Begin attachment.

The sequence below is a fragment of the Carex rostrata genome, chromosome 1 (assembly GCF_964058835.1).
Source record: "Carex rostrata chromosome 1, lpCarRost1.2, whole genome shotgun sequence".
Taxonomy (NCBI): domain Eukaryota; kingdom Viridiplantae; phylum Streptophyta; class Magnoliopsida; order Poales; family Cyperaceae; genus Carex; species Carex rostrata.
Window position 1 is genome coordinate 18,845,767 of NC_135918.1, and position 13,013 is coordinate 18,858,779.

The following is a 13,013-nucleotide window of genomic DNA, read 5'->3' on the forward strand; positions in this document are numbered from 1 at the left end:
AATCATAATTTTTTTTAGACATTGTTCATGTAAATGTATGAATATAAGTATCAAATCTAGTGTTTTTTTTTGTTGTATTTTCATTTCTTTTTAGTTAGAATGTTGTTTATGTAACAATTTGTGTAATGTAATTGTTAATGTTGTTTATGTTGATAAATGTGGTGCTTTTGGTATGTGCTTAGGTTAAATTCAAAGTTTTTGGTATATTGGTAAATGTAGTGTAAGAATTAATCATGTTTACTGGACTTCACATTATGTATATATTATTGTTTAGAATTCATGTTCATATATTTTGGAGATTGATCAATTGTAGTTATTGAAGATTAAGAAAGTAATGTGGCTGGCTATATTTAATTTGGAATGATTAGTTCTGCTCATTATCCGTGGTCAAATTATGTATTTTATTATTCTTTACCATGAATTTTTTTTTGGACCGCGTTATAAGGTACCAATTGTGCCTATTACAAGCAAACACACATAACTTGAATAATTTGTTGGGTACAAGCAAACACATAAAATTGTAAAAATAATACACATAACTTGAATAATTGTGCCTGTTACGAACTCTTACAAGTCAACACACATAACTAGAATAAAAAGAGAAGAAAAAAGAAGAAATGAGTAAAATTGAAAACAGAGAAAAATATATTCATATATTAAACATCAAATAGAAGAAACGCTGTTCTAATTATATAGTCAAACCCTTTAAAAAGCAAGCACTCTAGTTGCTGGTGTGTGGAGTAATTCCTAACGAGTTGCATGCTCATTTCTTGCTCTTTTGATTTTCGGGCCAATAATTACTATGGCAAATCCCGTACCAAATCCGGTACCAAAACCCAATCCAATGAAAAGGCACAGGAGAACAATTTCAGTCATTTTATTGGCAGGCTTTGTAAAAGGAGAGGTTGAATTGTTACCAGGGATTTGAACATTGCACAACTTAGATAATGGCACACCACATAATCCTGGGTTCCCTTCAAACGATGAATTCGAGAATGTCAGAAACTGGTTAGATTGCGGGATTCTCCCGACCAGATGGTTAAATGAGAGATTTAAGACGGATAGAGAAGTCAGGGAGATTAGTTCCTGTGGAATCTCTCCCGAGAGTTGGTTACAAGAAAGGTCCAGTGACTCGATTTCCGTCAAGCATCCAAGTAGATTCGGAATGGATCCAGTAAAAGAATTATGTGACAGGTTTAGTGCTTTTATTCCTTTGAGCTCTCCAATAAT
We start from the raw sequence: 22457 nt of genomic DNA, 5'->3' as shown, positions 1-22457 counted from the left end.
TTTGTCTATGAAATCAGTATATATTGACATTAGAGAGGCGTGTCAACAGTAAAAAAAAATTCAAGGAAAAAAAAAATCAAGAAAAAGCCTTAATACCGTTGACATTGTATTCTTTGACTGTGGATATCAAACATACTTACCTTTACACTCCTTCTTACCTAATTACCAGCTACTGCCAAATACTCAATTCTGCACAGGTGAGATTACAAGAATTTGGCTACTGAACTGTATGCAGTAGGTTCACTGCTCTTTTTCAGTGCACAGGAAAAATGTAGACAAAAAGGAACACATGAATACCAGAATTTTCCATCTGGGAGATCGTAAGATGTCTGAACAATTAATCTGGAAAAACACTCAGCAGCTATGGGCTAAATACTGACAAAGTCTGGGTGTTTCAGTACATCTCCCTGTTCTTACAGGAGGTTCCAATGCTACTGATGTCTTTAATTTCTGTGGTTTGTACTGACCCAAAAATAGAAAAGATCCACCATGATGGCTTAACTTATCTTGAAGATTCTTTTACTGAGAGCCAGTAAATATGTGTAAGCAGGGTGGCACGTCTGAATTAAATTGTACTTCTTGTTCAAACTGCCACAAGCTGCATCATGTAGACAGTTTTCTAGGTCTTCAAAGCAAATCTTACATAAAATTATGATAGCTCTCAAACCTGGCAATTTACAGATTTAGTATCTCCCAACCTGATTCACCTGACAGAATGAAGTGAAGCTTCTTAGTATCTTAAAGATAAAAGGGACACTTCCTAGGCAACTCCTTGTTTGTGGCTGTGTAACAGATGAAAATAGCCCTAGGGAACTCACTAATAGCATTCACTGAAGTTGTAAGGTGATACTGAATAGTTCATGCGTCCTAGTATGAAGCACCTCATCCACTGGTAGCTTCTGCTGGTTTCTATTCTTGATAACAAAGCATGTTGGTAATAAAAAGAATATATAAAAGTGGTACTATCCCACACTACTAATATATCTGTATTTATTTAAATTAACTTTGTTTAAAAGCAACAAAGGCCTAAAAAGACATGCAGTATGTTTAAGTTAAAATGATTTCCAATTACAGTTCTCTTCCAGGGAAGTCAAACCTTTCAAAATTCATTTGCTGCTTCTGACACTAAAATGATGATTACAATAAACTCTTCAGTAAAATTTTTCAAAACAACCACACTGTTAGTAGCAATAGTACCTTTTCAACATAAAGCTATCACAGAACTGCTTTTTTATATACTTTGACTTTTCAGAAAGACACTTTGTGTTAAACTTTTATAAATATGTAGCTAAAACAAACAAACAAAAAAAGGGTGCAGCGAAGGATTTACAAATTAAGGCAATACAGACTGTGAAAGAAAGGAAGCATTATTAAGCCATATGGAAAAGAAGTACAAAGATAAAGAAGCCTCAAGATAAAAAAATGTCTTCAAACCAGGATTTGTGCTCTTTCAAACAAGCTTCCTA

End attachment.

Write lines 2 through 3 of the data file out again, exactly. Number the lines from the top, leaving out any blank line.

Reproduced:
Source record: "Carex rostrata chromosome 1, lpCarRost1.2, whole genome shotgun sequence".
Taxonomy (NCBI): domain Eukaryota; kingdom Viridiplantae; phylum Streptophyta; class Magnoliopsida; order Poales; family Cyperaceae; genus Carex; species Carex rostrata.